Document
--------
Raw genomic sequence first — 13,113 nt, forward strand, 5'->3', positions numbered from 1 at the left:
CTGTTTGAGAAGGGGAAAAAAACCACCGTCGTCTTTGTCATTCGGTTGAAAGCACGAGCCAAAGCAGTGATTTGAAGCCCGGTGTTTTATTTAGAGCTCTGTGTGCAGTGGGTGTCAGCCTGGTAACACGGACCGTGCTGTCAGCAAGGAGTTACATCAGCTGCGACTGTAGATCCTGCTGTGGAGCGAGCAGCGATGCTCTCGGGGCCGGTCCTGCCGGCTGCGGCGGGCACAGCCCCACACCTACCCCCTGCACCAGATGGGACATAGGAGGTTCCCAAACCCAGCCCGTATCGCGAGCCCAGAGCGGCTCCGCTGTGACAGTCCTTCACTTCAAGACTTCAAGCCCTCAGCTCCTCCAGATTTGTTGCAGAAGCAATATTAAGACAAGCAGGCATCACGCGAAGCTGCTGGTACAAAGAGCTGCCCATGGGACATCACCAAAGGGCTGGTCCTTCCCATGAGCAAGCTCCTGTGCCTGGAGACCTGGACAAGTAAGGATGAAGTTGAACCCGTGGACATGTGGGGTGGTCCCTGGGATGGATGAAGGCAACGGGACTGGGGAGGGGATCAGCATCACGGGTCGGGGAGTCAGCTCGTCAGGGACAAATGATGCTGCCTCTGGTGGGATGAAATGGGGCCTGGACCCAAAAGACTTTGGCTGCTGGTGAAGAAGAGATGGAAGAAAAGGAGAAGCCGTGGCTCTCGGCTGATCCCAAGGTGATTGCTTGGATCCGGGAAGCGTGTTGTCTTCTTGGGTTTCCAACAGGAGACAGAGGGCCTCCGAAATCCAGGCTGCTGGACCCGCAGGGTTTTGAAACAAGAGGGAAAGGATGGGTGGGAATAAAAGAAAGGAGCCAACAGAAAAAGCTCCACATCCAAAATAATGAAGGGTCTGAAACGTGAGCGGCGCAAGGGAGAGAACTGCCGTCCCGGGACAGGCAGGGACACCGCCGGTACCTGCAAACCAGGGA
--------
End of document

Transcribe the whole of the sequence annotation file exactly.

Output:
Raw genomic sequence first — 13,113 nt, forward strand, 5'->3', positions numbered from 1 at the left:
CTGTTTGAGAAGGGGAAAAAAACCACCGTCGTCTTTGTCATTCGGTTGAAAGCACGAGCCAAAGCAGTGATTTGAAGCCCGGTGTTTTATTTAGAGCTCTGTGTGCAGTGGGTGTCAGCCTGGTAACACGGACCGTGCTGTCAGCAAGGAGTTACATCAGCTGCGACTGTAGATCCTGCTGTGGAGCGAGCAGCGATGCTCTCGGGGCCGGTCCTGCCGGCTGCGGCGGGCACAGCCCCACACCTACCCCCTGCACCAGATGGGACATAGGAGGTTCCCAAACCCAGCCCGTATCGCGAGCCCAGAGCGGCTCCGCTGTGACAGTCCTTCACTTCAAGACTTCAAGCCCTCAGCTCCTCCAGATTTGTTGCAGAAGCAATATTAAGACAAGCAGGCATCACGCGAAGCTGCTGGTACAAAGAGCTGCCCATGGGACATCACCAAAGGGCTGGTCCTTCCCATGAGCAAGCTCCTGTGCCTGGAGACCTGGACAAGTAAGGATGAAGTTGAACCCGTGGACATGTGGGGTGGTCCCTGGGATGGATGAAGGCAACGGGACTGGGGAGGGGATCAGCATCACGGGTCGGGGAGTCAGCTCGTCAGGGACAAATGATGCTGCCTCTGGTGGGATGAAATGGGGCCTGGACCCAAAAGACTTTGGCTGCTGGTGAAGAAGAGATGGAAGAAAAGGAGAAGCCGTGGCTCTCGGCTGATCCCAAGGTGATTGCTTGGATCCGGGAAGCGTGTTGTCTTCTTGGGTTTCCAACAGGAGACAGAGGGCCTCCGAAATCCAGGCTGCTGGACCCGCAGGGTTTTGAAACAAGAGGGAAAGGATGGGTGGGAATAAAAGAAAGGAGCCAACAGAAAAAGCTCCACATCCAAAATAATGAAGGGTCTGAAACGTGAGCGGCGCAAGGGAGAGAACTGCCGTCCCGGGACAGGCAGGGACACCGCCGGTACCTGCAAACCAGGGA